Field notes

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31 December 2018

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I have spent a lot of time looking into the tree hollows on Black Mountain in Canberra.

In the Australian ecosystem, hollow trees are vital places for amphibians, reptiles, birds, mammals, and bugs, for foraging, sheltering, and nesting.

I wanted to make a digital work that would create a sense of roaming about the mountainside, peering into its hollows, and wondering what kinds of animals could live in them. The end result of my work was something called Field notes on trees and hollows, a text generator built in twine:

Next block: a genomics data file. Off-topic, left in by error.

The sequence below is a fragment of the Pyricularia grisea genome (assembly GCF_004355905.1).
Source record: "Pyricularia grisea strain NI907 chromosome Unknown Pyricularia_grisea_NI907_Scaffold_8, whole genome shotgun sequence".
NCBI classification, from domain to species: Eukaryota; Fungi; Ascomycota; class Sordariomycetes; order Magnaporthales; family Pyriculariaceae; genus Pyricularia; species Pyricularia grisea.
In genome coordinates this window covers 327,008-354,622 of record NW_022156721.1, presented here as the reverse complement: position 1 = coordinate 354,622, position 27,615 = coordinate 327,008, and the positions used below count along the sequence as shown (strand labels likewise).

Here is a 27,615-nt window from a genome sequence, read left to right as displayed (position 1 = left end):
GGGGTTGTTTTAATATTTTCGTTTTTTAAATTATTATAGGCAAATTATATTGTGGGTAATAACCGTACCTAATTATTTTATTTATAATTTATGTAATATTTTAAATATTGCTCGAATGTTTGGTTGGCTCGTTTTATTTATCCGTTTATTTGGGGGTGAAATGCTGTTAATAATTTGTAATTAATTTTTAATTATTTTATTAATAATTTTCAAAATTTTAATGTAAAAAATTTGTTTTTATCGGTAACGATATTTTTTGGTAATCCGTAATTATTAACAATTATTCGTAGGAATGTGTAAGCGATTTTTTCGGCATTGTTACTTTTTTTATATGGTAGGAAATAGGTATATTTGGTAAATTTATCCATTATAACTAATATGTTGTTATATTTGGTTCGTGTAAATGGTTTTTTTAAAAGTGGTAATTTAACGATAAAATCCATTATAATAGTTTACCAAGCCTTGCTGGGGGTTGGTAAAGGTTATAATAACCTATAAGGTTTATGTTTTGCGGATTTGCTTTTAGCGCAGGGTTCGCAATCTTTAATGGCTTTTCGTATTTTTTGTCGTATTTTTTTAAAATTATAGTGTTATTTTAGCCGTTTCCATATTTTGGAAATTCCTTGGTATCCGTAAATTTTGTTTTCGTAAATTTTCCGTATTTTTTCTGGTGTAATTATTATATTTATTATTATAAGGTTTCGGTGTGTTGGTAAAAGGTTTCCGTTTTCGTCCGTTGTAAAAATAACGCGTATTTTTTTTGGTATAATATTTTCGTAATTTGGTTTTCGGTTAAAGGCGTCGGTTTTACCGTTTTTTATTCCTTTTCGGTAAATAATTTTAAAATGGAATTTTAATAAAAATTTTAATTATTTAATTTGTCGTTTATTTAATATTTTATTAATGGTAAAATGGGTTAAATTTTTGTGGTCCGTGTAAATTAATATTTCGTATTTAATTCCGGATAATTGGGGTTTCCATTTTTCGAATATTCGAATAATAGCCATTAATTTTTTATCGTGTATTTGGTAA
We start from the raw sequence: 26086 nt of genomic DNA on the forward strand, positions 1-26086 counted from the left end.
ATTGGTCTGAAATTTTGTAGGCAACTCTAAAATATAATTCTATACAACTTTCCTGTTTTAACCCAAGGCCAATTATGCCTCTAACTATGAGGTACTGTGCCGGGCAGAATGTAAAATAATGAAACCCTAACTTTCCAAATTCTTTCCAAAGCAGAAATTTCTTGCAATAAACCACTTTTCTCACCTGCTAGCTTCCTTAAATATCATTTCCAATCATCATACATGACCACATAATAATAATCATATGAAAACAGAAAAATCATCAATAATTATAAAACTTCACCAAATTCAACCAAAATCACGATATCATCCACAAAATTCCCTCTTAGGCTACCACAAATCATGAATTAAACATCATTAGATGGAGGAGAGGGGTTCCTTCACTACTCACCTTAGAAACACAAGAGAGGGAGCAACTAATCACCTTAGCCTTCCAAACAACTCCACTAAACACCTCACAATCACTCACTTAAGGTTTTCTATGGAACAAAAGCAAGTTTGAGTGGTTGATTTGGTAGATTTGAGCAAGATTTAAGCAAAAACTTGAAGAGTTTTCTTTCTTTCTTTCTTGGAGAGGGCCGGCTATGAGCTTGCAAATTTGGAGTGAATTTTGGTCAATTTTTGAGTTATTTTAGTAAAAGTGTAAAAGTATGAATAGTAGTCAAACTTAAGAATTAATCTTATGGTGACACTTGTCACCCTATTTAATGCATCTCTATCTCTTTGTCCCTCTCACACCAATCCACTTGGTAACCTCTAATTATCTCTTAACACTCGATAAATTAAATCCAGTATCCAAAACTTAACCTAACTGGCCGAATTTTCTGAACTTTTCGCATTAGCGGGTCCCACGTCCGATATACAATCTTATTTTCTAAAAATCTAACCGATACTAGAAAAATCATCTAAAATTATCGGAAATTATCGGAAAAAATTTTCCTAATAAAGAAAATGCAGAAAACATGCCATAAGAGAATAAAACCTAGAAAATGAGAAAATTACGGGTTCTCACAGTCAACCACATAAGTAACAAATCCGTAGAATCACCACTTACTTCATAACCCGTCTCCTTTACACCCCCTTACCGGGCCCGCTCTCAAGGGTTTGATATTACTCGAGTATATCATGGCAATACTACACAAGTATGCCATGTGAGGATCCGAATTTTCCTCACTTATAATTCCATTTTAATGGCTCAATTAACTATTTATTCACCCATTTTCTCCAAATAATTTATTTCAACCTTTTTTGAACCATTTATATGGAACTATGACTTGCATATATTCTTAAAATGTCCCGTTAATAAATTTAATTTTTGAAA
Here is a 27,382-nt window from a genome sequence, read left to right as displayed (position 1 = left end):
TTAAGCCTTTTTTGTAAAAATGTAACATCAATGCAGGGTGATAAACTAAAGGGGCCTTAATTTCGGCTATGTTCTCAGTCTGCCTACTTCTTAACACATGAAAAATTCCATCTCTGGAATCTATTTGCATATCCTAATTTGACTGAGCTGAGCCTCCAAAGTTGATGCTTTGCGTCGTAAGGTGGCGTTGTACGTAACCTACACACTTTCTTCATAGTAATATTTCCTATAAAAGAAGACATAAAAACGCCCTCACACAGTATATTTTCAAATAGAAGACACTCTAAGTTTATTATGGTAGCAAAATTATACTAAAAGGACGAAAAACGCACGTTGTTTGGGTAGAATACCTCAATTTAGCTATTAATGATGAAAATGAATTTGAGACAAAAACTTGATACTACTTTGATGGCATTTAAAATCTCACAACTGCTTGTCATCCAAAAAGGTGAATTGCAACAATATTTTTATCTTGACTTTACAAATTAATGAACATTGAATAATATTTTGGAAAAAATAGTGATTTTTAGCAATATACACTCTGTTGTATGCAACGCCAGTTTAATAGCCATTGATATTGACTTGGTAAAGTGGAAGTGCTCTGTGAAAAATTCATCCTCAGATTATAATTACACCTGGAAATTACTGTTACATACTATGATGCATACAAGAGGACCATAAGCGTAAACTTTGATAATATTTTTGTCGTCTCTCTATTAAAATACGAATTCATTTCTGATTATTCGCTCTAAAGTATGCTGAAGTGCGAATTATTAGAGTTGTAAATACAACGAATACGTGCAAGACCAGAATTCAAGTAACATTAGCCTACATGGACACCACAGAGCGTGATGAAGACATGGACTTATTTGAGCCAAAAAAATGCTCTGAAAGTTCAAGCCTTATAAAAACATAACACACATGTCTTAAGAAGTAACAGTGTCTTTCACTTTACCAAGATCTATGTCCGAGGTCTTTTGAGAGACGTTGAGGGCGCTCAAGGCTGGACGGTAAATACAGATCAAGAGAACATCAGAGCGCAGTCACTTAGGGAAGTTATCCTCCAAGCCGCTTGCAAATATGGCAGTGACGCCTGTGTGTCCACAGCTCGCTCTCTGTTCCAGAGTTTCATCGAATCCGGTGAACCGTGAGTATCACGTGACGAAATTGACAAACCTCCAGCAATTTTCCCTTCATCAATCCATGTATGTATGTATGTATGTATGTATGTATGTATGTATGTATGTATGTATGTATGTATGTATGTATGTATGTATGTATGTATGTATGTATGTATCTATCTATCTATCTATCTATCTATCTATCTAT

Field notes generates its texts from two lists: first a list of hollow trees on the mountain and second a list of the local animals that use hollows. I compiled the list of trees from my own field notes. The list and descriptions of animals are drawn from several databases and sources:

The latest (and probably final) version of Field notes describes fifty species of amphibians, birds, lizards, and mammals, containing information on the types of hollows they are known to inhabit, the times of year in which they are present, and whether they use hollows for foraging, nesting, or shelter.